1. Dennis,

      “The 1% at that time were pretty violent.”

      The various armed struggles by workers accomplished little or nothing. Their victory came through political mobilization, which was hindered by the fighting. It made more enemies than friends.

      This macho fighting-is-great attitude, even when it leads to defeat, is still part of our mental DNA. It has become a liability we can no longer afford.

      How many wars must we lose to learn this? Both foreign and domestic, such as the big race riots of the late 1960s and 1970s — and the radical Lefts’ bombings and violent riots.

  4. First, I was referring to the Ludlow Massacre in 1914, my bad. I chose these two instances, because of the self-defense issues. In both workers were attacked and fought back. I don’t find combat macho. I have been there. However, I am not Gandhi. I will fight back if attacked.

    I also agree that the bozos in the 1960s and 1970s were idiots. I got the opportunity to live though that.

    1. Dennis,

      Counterfacturals are of limited use for analysis, but sometimes all we have so … I believe Ludlow is evidence for my theory —

      The Colorado militia took up positions over the camp. The miners moved against them, and then fighting broke out (it doesn’t matter who shot first). The miners suffered more.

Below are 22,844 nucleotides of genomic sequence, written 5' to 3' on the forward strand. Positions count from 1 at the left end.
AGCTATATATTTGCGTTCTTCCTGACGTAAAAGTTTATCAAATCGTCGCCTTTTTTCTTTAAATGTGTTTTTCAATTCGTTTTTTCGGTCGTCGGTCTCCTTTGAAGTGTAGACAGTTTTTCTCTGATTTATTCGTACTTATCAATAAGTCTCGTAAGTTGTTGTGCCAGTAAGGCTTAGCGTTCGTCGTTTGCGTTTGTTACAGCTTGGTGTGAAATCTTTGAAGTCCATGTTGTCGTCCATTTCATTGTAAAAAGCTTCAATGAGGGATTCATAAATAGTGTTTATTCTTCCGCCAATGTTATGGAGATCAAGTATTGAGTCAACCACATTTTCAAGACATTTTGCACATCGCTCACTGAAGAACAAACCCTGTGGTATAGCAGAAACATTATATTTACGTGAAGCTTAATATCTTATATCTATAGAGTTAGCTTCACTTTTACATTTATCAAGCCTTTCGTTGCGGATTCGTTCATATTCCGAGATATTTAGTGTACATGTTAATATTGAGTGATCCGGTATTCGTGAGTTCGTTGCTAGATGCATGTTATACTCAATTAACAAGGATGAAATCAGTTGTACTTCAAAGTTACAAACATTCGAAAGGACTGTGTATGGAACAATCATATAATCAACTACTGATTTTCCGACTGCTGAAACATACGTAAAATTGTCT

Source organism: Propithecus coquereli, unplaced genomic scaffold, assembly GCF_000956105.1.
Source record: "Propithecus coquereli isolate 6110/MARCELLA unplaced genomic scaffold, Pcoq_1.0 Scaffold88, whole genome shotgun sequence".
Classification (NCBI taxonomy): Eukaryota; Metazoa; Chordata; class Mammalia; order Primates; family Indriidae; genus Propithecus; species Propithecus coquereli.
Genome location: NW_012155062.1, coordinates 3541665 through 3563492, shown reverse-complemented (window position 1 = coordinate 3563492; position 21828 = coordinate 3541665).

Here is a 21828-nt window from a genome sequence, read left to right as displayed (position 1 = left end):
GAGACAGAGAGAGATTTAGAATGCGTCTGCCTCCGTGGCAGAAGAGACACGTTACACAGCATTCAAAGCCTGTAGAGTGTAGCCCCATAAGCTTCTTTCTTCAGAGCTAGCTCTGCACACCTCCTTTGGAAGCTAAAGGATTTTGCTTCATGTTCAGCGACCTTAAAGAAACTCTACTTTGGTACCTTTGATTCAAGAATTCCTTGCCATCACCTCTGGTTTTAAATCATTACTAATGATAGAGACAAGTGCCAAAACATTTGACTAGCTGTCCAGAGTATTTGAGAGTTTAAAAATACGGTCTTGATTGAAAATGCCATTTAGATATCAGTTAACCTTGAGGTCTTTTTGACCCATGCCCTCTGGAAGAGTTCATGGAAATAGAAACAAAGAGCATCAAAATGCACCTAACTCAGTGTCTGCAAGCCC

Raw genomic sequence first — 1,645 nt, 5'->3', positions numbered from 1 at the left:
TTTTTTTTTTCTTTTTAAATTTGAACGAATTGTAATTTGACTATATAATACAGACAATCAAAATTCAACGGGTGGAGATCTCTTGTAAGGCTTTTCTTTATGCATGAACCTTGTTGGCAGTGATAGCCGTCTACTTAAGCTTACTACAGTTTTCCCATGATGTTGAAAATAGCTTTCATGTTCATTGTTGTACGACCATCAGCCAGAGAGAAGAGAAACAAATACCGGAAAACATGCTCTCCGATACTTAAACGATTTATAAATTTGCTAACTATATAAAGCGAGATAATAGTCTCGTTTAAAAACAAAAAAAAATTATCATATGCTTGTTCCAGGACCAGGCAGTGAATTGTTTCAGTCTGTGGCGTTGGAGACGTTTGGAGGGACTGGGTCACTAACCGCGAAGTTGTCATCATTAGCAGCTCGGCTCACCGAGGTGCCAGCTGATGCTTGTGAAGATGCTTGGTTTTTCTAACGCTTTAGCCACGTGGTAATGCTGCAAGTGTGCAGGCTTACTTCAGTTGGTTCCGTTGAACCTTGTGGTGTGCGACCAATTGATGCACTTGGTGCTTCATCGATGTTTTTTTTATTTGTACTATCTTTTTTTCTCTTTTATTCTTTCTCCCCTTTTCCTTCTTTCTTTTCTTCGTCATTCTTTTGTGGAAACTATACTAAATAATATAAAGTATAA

So of what use were the guns?

      Would the militia have fired at a camp with women and children in it. That has happened, but rarely (i.e., against White people; it was SOP against Indians and Blacks).

      The workers counter-attacked the next day, destroying structures — this allowed the miners to paint them as the villians. Was the property damage inflicted a good trade-off for the miners vs loss of the moral high ground — loss of public support?

      This is where 4GW theory helps understand these struggles. The moral high ground is often decisive. Hence Ghandi.

      The opposite strategy has been used by the Palestinians — macho guns! suicide bombers! killing children! What has it gained them? In Sum of All Fears Tom Clancy describes an alternate world where the Palestinians adopted Ghandi’s non-violent resistance to Israel’s land grabs — and won a negotiated settlement.

  5. This is interesting.

    My research says that the workers were fired on first by the Colorado National Guard. We did get the 8 hour workday and child labor laws from this. Rockefeller also got his horns trimmed. There are other instances in history when passivity simply lead to extinction.
    As you pointed out African Americans, Native Americans, and other minorities such as Gays have had less luck with it.

    1. Dennis,

      No about native Americans. Their violence gained them absolutely nothing but suffering, slowing the inevitable adaption. Nor were they made extinct.

      No about Blacks in America. Their rebellions gained them nothing but suffering. Nor were they made extinct.

      The essence of 4GW is understanding the cultural nature of violence. Workers futilely using violence because of violence against Indians is a cognitive error. Very different contexts.